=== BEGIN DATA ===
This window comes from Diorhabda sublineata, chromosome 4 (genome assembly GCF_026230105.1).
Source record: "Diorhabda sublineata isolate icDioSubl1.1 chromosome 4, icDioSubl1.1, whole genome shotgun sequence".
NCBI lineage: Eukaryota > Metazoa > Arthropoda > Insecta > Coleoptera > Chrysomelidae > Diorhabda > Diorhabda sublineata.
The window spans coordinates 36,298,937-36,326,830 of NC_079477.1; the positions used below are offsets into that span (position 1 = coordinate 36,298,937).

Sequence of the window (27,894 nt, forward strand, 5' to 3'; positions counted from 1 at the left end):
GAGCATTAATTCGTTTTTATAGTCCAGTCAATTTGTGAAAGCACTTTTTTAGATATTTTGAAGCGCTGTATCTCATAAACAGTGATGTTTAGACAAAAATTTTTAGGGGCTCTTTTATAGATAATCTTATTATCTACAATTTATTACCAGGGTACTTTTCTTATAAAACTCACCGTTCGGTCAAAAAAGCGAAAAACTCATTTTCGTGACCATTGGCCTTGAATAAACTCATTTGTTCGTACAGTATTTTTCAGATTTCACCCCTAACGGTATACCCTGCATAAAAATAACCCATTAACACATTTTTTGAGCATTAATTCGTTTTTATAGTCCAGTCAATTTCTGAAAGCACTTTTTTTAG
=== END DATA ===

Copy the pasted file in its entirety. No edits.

This window comes from Diorhabda sublineata, chromosome 4 (genome assembly GCF_026230105.1).
Source record: "Diorhabda sublineata isolate icDioSubl1.1 chromosome 4, icDioSubl1.1, whole genome shotgun sequence".
NCBI lineage: Eukaryota > Metazoa > Arthropoda > Insecta > Coleoptera > Chrysomelidae > Diorhabda > Diorhabda sublineata.
The window spans coordinates 36,298,937-36,326,830 of NC_079477.1; the positions used below are offsets into that span (position 1 = coordinate 36,298,937).

Sequence of the window (27,894 nt, forward strand, 5' to 3'; positions counted from 1 at the left end):
GAGCATTAATTCGTTTTTATAGTCCAGTCAATTTGTGAAAGCACTTTTTTAGATATTTTGAAGCGCTGTATCTCATAAACAGTGATGTTTAGACAAAAATTTTTAGGGGCTCTTTTATAGATAATCTTATTATCTACAATTTATTACCAGGGTACTTTTCTTATAAAACTCACCGTTCGGTCAAAAAAGCGAAAAACTCATTTTCGTGACCATTGGCCTTGAATAAACTCATTTGTTCGTACAGTATTTTTCAGATTTCACCCCTAACGGTATACCCTGCATAAAAATAACCCATTAACACATTTTTTGAGCATTAATTCGTTTTTATAGTCCAGTCAATTTCTGAAAGCACTTTTTTTAG